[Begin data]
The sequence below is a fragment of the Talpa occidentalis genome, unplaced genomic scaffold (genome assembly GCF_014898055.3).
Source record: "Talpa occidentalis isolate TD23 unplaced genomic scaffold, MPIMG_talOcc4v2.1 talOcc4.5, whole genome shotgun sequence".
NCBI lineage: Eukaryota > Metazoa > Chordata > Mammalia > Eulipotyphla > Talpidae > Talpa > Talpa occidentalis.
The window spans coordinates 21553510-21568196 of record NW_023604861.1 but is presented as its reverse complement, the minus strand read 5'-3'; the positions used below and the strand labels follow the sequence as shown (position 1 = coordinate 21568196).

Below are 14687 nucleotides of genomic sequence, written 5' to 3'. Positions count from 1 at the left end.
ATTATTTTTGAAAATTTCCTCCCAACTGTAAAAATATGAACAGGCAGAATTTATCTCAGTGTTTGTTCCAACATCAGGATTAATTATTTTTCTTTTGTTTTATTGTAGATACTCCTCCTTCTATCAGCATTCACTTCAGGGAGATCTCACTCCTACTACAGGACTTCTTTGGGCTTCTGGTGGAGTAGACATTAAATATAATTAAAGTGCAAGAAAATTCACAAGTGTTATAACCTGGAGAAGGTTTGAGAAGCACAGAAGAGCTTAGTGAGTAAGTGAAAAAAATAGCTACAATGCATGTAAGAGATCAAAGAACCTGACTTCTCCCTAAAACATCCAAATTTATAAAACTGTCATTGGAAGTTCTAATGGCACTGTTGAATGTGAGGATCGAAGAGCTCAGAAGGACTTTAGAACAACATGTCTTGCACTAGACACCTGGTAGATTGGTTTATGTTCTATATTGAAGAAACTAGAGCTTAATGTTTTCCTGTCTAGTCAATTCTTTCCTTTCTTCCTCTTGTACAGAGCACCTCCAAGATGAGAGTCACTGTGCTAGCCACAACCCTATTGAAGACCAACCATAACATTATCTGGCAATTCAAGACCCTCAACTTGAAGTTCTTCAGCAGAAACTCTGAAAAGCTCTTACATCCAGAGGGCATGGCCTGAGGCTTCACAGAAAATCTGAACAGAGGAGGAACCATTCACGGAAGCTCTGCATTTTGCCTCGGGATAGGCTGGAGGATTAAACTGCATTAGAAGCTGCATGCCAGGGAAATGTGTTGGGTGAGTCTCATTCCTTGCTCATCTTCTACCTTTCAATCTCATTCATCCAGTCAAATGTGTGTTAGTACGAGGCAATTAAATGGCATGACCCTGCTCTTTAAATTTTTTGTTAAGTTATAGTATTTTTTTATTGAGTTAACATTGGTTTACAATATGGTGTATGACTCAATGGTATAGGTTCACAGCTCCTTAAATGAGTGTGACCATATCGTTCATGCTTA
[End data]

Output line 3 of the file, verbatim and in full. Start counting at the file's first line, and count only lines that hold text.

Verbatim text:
NCBI lineage: Eukaryota > Metazoa > Chordata > Mammalia > Eulipotyphla > Talpidae > Talpa > Talpa occidentalis.